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Cyber Threats, Google and the NSA

Computer users are seen at the reception area of Google's China headquarters in Beijing on Jan. 18, 2010. (AP)

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News last week that two of the most powerful players in the Internet universe will team up to fight an onslaught of cyber invasions. Google and the NSA — the National Security Agency — will collaborate on cyber security.

Word of the alliance comes just weeks after Google accused China of hacking into its source code and the digital jewels of dozens of other American companies.

And at a time when top intelligence officials warn critical American infrastructure is “severely threatened” by cyber attack.

But what about privacy?

This hour, On Point: Google, the NSA and the age of cyber insecurity.

Guests:

Joining us from Washington is Ellen Nakashima, reporter for The Washington Post. She broke the story on the NSA partnership with Google.

Joining us from Vancouver is Fred Cate, director at the Center for Applied Cybersecurity Research at Indiana University, where he is also a professor of law at the Maurer School of Law.

Joining us from Washington is Paul Rosenzweig, former deputy assistant secretary for policy in the Department of Homeland Security, from 2005 to 2009, where he worked on international data protection rules. He’s founder of Red Branch Law & Consulting.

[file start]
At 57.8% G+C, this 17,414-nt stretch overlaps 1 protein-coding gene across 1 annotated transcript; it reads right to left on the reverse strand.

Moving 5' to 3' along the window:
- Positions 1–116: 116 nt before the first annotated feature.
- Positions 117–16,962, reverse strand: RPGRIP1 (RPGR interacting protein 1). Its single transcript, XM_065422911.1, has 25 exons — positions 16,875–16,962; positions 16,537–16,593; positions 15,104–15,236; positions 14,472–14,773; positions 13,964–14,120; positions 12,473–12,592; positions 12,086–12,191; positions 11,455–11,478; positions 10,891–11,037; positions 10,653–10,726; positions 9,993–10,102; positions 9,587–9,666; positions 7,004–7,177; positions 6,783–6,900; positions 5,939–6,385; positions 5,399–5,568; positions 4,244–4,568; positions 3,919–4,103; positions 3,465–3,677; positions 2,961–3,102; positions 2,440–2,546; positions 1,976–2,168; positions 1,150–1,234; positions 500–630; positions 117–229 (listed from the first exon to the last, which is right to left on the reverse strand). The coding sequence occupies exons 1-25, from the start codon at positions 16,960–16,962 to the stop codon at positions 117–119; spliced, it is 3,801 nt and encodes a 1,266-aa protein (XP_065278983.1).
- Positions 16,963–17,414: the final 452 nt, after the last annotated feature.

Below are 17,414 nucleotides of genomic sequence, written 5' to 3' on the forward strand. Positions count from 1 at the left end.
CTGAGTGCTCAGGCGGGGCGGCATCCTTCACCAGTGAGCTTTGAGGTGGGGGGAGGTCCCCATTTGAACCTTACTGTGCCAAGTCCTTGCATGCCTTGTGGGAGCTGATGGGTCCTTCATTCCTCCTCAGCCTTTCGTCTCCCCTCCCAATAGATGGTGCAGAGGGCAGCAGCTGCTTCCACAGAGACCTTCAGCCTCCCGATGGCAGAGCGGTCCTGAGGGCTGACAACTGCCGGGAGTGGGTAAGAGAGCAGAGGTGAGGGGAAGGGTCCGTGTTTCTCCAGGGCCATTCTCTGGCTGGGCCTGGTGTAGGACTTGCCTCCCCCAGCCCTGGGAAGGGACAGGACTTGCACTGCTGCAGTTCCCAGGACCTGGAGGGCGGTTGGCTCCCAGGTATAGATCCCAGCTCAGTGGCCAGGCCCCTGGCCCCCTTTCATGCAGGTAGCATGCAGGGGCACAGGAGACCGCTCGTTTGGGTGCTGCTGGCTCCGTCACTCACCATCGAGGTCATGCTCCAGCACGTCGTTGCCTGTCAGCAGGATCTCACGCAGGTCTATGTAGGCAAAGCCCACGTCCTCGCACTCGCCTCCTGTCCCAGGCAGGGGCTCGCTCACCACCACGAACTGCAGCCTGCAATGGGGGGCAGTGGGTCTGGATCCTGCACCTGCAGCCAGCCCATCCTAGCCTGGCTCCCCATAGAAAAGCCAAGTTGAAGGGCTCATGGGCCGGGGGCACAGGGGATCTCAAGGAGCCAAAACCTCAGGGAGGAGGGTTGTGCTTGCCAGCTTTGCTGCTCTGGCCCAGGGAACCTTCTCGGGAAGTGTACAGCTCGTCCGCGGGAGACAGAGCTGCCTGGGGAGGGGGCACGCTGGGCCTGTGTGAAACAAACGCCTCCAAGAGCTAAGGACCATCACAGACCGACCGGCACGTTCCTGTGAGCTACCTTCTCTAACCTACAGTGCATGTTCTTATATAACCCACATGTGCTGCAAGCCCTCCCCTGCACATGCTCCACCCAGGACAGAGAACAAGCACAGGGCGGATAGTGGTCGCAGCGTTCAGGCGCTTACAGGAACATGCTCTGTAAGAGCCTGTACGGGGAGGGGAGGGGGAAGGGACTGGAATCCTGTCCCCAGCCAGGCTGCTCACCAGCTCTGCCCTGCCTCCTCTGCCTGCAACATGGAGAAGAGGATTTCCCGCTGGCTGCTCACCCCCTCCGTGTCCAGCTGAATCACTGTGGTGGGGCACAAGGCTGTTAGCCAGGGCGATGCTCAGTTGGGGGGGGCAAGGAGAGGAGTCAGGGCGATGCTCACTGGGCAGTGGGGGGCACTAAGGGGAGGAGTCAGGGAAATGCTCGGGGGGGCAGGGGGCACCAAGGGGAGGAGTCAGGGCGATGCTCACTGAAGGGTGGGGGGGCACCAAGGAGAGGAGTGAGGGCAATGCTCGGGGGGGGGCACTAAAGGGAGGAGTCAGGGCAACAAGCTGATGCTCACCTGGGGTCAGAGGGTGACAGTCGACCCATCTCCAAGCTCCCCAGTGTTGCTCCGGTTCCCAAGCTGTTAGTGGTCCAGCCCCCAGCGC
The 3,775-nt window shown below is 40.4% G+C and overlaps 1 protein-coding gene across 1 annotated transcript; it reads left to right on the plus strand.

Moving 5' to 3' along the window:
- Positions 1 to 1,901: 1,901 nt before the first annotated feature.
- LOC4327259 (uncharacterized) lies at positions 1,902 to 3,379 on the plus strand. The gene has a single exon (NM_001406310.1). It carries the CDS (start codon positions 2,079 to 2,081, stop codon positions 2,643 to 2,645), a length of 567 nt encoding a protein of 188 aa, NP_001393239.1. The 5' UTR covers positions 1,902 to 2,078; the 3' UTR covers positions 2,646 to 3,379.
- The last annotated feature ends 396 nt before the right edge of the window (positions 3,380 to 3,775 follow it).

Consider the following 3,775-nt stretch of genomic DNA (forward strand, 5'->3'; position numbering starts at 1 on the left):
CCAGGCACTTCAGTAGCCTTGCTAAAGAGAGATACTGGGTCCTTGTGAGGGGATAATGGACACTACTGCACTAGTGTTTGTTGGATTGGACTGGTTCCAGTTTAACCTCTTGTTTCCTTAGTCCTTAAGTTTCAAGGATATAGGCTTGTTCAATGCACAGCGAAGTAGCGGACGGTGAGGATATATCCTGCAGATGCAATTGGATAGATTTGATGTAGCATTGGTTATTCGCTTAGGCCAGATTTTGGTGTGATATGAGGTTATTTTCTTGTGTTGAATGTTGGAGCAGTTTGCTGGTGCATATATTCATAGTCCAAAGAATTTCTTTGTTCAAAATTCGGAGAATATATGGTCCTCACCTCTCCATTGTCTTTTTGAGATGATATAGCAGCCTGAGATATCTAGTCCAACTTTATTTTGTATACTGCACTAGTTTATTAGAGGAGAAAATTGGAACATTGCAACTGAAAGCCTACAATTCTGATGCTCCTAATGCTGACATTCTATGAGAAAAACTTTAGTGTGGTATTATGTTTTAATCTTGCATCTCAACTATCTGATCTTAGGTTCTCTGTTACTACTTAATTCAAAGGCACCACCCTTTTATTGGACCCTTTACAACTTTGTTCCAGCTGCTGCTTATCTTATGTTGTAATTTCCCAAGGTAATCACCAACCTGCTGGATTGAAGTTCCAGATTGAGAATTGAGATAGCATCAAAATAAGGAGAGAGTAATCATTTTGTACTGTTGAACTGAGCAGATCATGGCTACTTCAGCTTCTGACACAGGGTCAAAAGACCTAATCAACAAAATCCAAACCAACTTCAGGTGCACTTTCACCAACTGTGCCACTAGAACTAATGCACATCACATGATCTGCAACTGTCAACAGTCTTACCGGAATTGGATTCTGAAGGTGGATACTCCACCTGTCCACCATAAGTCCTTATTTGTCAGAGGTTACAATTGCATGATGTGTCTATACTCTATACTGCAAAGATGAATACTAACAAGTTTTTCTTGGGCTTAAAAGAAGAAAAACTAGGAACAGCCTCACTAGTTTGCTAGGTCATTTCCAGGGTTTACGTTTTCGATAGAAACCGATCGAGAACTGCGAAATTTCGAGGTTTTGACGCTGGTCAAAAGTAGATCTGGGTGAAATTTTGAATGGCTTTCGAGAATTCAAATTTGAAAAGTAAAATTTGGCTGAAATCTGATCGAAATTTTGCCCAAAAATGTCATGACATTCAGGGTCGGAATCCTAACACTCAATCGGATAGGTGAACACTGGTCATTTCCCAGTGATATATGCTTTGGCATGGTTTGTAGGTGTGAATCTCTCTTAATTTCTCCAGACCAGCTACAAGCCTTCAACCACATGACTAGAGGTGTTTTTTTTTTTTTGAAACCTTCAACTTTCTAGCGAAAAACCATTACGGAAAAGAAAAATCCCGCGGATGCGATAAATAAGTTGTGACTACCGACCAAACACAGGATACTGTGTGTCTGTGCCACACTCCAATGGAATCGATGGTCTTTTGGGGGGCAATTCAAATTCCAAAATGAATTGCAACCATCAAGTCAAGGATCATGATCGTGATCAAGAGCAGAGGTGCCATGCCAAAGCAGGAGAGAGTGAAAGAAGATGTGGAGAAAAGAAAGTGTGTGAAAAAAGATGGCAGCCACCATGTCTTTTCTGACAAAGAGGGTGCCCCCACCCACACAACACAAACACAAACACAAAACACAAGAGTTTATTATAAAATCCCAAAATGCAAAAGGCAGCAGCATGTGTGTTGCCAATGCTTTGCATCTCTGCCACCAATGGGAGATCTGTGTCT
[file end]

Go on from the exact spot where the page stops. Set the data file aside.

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  • Brian

    Tom, wonder what your guests think of this:

    According to the Markoff in the NYT, there’s also a rather good reason that Google choose the NSA out of all the government agencies around:

    “By turning to the N.S.A., which has no formal legal authority to investigate domestic criminal acts, instead of the Department of Homeland Security, which does have such authority, Google is clearly seeking to avoid having its search engine, e-mail and other Web services regulated as part of the nation’s “critical infrastructure.”

  • Brian

    Markoff story link http://nyti.ms/aqWALg

  • Yar

    It seems that routers should be able to detect when a certain packet signature starts popping up in huge quantities. They should be programed to ignore addresses with those signatures. Sort of a counter attack on the bots. Any attempt to use an infected PC (MAC address) on the web would be redirected to pages that tells the user that the PC is infected and is excluded. Think of it as white blood cells in the fiber.